Teacher’s Pet

Fiction


Flattery

 

Over-enthusiastic, fake-looking smile plastered on smug face. Check.

Tucked in shirt. Check.

First bench occupant. Check.

Let’s call him Ankit.

We had barely registered the presence of the first of them among us, when another guy walked in.

This second guy walked, a full five minutes late. Being the first day of class and all, the teacher did not bother to scold him.

The second guy, let’s call him Aditya, however, had no intention of sitting at the back of the class like the rest of us latecomers.

Flattery

 

He walked straight up to the first bench, looked quite displeased that Ankit had already taken up the best seat and then settled for the next best seat beside him.

Best, in the sense, closest to the teacher.

I could almost feel the amused smiles going around at the back of the class; this semester was going to be fun.

As the week progressed it became clear to us that if we were going to be late to class then Aditya better be with us.

Us: Three minutes late. “May we come in, Sir?”

“No, you may not come in. Get out of my sight you lazy, irresponsible bunch of morons.”

Aditya: 3 minutes later. “Sir please, may I come in Sir? Sorry Sir, my bus broke down and I had to walk. ”

“Sure son, come on in. How can it be anybody’s fault that the bus broke down?”

He might as well have said “Sir, my bus broke down and I had to get down and repair it because no one else knew how!”

Then Sir would be like “Oh that’s great son, you know how to repair a bus. Come on in.”

The first few days we used to curse him under our breaths. Then we just decided to make the best of our situation. We would wait outside class for Aditya to arrive and then we’d all get in with him. And Aditya, being Aditya, we all got away with it.

Once inside class, we would see Ankit’s face, smug as ever, having secured the ‘best’ seat once again. Aditya, however, would not be left behind. It hardly mattered if he got the second-best seat, he would more than make up for it by nodding his head vigorously every chance he got. So much so that we got dizzy by looking at him.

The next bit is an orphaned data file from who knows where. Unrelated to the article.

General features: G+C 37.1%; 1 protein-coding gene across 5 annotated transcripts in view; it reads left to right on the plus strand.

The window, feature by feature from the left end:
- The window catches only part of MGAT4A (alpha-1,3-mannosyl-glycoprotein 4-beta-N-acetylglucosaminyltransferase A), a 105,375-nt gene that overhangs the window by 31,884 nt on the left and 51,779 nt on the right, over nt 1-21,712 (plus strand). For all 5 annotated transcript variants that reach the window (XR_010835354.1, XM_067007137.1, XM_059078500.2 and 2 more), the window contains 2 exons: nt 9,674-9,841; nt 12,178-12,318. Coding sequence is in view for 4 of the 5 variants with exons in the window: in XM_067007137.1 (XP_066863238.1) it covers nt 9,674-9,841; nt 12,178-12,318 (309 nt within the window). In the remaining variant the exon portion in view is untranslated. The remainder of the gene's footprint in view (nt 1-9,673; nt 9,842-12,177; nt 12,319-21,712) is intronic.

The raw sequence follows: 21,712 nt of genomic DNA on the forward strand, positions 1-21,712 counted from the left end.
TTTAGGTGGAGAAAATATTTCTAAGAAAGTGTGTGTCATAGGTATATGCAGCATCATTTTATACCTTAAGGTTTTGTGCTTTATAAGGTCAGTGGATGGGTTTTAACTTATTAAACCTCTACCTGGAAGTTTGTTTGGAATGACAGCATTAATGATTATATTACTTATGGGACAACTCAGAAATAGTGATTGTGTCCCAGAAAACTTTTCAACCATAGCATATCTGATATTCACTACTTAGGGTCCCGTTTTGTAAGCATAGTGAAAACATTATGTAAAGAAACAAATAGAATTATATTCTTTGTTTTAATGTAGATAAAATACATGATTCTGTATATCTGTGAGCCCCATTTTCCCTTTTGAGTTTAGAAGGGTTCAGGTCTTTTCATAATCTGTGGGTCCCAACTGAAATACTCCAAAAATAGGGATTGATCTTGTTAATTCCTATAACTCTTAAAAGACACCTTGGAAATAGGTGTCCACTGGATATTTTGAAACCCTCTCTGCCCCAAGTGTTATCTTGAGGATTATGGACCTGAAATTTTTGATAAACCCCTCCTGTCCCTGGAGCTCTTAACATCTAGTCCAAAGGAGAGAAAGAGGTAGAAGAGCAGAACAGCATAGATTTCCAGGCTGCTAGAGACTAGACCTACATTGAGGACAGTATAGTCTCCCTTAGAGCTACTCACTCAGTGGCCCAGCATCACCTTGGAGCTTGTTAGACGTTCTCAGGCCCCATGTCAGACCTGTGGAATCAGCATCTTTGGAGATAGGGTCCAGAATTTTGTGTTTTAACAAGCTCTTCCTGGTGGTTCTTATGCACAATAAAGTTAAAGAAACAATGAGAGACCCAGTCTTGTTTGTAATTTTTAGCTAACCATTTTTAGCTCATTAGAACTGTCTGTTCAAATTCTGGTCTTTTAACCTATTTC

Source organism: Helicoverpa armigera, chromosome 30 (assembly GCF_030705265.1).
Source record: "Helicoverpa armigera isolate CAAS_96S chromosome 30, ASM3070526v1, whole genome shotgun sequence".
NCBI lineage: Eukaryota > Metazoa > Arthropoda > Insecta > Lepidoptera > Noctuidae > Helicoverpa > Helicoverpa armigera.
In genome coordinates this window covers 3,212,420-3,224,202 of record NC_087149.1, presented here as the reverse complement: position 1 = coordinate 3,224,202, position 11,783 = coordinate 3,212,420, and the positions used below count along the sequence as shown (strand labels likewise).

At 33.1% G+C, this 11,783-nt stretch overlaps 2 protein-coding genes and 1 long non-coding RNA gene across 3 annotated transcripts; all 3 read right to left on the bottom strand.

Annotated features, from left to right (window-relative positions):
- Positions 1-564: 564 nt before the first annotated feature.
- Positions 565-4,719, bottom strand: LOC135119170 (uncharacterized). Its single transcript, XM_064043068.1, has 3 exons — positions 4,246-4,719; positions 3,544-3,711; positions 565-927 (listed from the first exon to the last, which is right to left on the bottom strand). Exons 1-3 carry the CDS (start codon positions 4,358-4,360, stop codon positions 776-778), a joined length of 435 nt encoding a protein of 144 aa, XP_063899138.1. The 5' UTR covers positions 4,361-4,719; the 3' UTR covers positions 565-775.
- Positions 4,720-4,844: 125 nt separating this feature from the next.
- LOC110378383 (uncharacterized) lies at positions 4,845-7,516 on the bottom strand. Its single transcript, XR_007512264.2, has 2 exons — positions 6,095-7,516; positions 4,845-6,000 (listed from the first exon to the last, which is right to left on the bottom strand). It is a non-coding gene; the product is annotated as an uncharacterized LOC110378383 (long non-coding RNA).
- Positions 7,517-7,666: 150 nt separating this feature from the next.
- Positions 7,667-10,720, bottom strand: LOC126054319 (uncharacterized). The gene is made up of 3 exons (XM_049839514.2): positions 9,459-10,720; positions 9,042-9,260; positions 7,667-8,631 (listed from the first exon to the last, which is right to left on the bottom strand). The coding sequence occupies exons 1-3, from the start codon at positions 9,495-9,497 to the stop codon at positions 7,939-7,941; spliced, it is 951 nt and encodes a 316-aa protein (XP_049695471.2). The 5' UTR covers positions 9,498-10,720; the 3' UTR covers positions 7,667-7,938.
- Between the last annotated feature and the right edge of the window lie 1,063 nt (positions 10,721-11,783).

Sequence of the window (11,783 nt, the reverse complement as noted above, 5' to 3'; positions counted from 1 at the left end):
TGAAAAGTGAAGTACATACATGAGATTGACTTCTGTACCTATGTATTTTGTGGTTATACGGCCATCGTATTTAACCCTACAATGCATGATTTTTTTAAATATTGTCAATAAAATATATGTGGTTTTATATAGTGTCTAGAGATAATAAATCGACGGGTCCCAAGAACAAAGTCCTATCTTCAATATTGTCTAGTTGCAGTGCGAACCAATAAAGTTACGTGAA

And God forbid, Sir felt like cracking a joke to lighten up the atmosphere.

“Q: Why is an obtuse angle always upset?
A: Because it is never right!”

Then Sir would look with confidence at his favourite students.

And then it would be a competition of whose laugh would be the loudest- Aditya’s loud cackle laugh or Ankit’s fake chuckle, or the combined sniggering of all the back-benchers.

“Would someone please distribute these papers?” and they were out of their seats in a trice.

And so it continuedthe shameless fawning and the cheeky flattery, the teachers, surprisingly enough, not being able to see through it for an entire semester, and then the next semester and then the next…

And so the custom continued, every semester a new assortment of Ankits and Adityas would establish their dominion over the first bench with heavy hands, the former because he considered it his job to suck up to the teacher and the latter so that he could wriggle out of well-deserved punishments. Meanwhilethe teachers continued to overlook their mischiefs as long as they fed them with little bits of gossip about the back-benchers once in a while and kept nurturing their egos with fake compliments.

Photography By: Sarthak Dubey


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